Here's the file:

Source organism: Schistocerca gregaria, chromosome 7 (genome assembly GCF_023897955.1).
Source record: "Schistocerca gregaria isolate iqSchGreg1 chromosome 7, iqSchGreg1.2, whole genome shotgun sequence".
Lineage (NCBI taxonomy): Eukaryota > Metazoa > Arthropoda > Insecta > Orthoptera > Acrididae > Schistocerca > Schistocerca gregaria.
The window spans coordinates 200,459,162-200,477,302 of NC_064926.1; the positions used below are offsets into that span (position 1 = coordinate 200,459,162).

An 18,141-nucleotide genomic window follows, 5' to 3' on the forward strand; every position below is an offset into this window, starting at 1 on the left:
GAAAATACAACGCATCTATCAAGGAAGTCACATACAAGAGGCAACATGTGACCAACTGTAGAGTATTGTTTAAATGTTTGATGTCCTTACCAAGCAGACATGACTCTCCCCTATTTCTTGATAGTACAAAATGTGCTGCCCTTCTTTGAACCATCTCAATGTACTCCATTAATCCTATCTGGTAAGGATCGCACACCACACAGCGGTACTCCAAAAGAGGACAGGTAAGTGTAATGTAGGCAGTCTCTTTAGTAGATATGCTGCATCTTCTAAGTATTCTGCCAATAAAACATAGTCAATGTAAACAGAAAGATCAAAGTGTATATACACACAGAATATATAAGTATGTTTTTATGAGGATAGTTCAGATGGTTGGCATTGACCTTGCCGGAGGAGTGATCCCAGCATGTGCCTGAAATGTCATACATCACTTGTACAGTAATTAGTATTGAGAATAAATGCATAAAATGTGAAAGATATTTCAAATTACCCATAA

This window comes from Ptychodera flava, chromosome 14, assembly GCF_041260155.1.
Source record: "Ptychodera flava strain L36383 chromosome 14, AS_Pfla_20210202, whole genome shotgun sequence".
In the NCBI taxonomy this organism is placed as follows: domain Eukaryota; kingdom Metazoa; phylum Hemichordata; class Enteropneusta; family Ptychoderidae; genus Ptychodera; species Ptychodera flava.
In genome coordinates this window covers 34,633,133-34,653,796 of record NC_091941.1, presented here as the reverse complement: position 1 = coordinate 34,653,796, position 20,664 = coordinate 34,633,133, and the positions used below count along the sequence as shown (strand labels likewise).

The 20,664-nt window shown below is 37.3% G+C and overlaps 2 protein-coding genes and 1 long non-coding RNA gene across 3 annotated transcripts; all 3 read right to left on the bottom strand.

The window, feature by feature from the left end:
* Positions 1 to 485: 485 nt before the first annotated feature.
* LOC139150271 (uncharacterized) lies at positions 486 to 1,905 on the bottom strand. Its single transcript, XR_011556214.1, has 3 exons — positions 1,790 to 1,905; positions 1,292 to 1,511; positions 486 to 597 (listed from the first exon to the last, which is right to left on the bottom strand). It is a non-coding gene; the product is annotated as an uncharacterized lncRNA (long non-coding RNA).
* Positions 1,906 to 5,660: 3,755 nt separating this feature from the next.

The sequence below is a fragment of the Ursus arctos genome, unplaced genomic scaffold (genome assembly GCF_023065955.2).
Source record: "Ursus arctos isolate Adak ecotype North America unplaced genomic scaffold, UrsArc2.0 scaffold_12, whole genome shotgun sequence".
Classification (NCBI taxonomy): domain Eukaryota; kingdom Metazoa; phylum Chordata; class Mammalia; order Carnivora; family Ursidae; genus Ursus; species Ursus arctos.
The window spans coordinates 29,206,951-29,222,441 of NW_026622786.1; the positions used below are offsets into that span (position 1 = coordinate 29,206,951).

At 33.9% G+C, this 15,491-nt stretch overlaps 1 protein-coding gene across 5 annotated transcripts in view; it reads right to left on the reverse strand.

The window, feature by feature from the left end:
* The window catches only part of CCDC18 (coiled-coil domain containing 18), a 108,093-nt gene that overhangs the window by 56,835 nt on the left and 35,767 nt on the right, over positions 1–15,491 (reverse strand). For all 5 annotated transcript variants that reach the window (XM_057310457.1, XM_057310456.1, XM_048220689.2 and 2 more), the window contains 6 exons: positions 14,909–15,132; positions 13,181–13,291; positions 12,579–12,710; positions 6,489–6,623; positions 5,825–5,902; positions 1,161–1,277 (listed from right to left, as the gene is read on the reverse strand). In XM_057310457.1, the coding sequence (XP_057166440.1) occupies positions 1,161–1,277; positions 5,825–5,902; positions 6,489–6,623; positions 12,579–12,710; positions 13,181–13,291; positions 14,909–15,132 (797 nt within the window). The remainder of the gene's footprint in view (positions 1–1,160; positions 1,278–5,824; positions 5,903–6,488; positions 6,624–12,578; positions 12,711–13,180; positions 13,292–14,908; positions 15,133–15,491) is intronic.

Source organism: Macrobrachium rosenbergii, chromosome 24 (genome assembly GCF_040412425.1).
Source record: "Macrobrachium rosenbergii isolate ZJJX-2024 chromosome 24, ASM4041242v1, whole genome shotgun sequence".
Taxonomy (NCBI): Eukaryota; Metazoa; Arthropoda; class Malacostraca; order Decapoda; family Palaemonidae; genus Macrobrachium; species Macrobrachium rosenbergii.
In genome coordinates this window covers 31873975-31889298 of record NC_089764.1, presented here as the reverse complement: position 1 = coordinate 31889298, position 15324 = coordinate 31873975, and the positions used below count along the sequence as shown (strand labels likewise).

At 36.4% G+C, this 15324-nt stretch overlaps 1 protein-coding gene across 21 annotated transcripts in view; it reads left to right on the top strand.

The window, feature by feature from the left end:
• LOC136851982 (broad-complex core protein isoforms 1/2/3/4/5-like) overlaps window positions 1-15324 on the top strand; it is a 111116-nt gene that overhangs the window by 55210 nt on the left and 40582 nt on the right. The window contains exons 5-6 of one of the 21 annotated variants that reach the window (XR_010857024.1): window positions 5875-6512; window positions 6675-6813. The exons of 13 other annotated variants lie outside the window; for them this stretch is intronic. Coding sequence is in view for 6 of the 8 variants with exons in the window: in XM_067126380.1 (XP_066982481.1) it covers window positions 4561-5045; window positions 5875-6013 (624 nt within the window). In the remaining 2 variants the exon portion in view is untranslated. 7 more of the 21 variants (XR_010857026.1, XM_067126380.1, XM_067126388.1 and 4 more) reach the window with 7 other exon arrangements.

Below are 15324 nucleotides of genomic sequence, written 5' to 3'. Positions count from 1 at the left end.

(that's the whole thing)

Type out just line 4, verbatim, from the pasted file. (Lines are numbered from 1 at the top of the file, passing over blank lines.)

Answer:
The window spans coordinates 200,459,162-200,477,302 of NC_064926.1; the positions used below are offsets into that span (position 1 = coordinate 200,459,162).